Helping Students Read is all about helping parapros support students who are learning to become effective readers. Parapros often work with students who find reading difficult. To provide help, they supervise one-on-one or small group practice sessions. Sometimes they serve on teams that plan reading lessons and assessments.
Parapros can do a lot to support students’ reading. A first step is to learn about what reading is and what happens when students learn to read.
This module provides answers. The answers come from a growing body of research called the science of reading.
Reading is a complex process. The better we understand how that process works, the better we can help students learn to read. And the best way to understand, and therefore to help, is to base our practices on scientific evidence.
- A type of teaching that views and affirms students' differences as strengths rather than as obstacles to their learning achievement.
- An effective method for doing something, especially when the method is supported by evidence.
- Translating printed words into spoken words. Students match letters and sounds and recognize the patterns that make up syllables and words.
- Difficulty with word recognition, spelling, and decoding that is unusual relative to a student's other skills.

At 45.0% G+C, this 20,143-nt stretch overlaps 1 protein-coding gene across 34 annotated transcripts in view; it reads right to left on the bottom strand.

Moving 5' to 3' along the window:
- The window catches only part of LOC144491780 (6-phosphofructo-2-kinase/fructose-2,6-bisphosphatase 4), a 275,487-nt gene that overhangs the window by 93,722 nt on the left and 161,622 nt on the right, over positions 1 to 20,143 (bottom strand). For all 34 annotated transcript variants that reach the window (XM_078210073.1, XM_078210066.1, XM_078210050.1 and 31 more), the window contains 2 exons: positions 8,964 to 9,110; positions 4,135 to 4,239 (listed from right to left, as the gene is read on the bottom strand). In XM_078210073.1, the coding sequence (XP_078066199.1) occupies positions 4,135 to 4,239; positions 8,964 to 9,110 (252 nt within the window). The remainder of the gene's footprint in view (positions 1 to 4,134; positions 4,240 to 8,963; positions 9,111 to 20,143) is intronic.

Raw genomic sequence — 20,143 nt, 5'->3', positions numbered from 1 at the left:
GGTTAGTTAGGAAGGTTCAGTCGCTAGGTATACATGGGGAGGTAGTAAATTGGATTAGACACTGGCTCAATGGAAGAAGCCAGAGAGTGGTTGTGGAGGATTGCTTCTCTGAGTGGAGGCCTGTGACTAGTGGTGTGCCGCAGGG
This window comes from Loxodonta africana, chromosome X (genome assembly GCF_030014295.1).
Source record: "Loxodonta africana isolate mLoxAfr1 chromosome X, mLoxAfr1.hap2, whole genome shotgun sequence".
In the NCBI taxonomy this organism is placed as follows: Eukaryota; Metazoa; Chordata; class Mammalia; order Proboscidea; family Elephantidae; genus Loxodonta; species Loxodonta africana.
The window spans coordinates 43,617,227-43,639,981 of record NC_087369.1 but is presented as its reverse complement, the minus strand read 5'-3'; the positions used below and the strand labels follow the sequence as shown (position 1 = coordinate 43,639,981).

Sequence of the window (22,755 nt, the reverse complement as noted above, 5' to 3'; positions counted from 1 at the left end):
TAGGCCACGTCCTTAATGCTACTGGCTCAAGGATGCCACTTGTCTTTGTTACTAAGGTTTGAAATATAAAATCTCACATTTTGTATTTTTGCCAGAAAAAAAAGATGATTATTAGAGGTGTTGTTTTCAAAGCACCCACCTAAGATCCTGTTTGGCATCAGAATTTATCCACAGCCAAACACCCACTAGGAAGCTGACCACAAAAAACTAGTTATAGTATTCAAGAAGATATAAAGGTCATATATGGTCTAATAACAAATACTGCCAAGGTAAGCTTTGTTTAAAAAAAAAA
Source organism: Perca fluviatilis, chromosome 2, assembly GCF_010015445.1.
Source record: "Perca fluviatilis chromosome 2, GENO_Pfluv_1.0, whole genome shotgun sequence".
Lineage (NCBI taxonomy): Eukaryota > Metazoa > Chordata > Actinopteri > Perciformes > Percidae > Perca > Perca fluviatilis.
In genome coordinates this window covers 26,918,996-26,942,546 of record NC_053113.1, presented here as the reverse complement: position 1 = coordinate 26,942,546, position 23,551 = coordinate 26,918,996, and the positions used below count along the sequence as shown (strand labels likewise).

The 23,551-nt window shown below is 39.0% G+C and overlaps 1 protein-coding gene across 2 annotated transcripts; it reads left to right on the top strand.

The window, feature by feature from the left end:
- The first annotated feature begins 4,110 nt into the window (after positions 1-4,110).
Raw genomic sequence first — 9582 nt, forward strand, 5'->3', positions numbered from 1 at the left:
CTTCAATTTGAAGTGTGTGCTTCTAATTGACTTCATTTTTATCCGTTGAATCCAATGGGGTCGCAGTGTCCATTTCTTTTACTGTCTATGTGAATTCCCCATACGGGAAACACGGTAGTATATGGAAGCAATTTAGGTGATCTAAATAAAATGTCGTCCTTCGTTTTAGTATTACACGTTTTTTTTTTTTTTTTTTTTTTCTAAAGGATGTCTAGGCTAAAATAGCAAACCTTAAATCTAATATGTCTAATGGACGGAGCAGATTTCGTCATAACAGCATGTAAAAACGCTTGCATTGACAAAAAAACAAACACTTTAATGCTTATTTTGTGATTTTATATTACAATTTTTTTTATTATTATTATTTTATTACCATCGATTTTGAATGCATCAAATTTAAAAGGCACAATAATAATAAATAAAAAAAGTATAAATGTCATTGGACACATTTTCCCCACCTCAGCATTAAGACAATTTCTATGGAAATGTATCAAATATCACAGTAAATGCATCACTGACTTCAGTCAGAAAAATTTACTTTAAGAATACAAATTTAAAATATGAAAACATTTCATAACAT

- A student whose primary language is not English but who is learning to rely on English in classroom settings.
- Knowing that small units of sound (called phonemes [FOH-neems]) make up words, including written words.
- A method of teaching reading and writing by connecting the sounds of language with the spelling patterns that represent them.
- Knowledge of how to use a book, including how to hold it, turn pages, show pictures, and read text.
- A diagram of the reading process that shows each part of it as an intertwined thread of a larger rope. The more tightly wound the rope, the better a student reads.
- An understanding of reading that relies on scientific evidence, often from psychology or cognitive science.
- Words a reader recognizes almost automatically due to advanced decoding skills. Sight words are stored in our memory so we don't have to stop and figure them out.
- The view that reading comprehension consists of recognizing and then understanding words.
- Fitting instruction to the real skills and needs of students instead of to an imaginary average student who does not actually exist.
- A way of teaching aimed at reaching all students by using flexible and adaptable methods that engage many different parts of the brain.